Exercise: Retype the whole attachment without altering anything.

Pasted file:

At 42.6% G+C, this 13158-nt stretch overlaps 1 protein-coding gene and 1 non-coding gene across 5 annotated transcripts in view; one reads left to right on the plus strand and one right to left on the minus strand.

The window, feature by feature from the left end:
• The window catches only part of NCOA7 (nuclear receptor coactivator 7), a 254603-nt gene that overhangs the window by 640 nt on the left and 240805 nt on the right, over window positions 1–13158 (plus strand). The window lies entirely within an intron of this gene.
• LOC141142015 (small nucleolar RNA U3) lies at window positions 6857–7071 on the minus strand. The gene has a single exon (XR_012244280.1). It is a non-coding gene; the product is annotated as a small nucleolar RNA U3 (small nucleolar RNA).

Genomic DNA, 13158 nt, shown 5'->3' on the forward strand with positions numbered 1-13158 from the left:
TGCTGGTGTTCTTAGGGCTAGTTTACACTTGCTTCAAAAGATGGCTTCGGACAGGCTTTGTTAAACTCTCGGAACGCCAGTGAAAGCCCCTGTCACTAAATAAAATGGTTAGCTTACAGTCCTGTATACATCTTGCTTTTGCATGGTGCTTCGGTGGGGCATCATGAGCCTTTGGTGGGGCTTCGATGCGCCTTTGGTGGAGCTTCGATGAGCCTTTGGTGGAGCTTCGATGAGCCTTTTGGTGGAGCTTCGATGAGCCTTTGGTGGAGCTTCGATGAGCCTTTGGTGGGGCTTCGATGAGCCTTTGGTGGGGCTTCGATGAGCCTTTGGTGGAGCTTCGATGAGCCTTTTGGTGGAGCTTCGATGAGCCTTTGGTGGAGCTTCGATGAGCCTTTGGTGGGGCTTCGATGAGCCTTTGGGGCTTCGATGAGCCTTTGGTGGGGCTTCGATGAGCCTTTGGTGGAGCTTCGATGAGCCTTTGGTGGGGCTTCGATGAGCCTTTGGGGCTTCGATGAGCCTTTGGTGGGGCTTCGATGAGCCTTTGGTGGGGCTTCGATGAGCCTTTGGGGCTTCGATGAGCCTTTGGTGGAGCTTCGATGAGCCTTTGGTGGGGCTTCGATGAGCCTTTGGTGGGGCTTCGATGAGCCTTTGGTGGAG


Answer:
At 42.6% G+C, this 13158-nt stretch overlaps 1 protein-coding gene and 1 non-coding gene across 5 annotated transcripts in view; one reads left to right on the plus strand and one right to left on the minus strand.

The window, feature by feature from the left end:
• The window catches only part of NCOA7 (nuclear receptor coactivator 7), a 254603-nt gene that overhangs the window by 640 nt on the left and 240805 nt on the right, over window positions 1–13158 (plus strand). The window lies entirely within an intron of this gene.
• LOC141142015 (small nucleolar RNA U3) lies at window positions 6857–7071 on the minus strand. The gene has a single exon (XR_012244280.1). It is a non-coding gene; the product is annotated as a small nucleolar RNA U3 (small nucleolar RNA).

Genomic DNA, 13158 nt, shown 5'->3' on the forward strand with positions numbered 1-13158 from the left:
TGCTGGTGTTCTTAGGGCTAGTTTACACTTGCTTCAAAAGATGGCTTCGGACAGGCTTTGTTAAACTCTCGGAACGCCAGTGAAAGCCCCTGTCACTAAATAAAATGGTTAGCTTACAGTCCTGTATACATCTTGCTTTTGCATGGTGCTTCGGTGGGGCATCATGAGCCTTTGGTGGGGCTTCGATGCGCCTTTGGTGGAGCTTCGATGAGCCTTTGGTGGAGCTTCGATGAGCCTTTTGGTGGAGCTTCGATGAGCCTTTGGTGGAGCTTCGATGAGCCTTTGGTGGGGCTTCGATGAGCCTTTGGTGGGGCTTCGATGAGCCTTTGGTGGAGCTTCGATGAGCCTTTTGGTGGAGCTTCGATGAGCCTTTGGTGGAGCTTCGATGAGCCTTTGGTGGGGCTTCGATGAGCCTTTGGGGCTTCGATGAGCCTTTGGTGGGGCTTCGATGAGCCTTTGGTGGAGCTTCGATGAGCCTTTGGTGGGGCTTCGATGAGCCTTTGGGGCTTCGATGAGCCTTTGGTGGGGCTTCGATGAGCCTTTGGTGGGGCTTCGATGAGCCTTTGGGGCTTCGATGAGCCTTTGGTGGAGCTTCGATGAGCCTTTGGTGGGGCTTCGATGAGCCTTTGGTGGGGCTTCGATGAGCCTTTGGTGGAG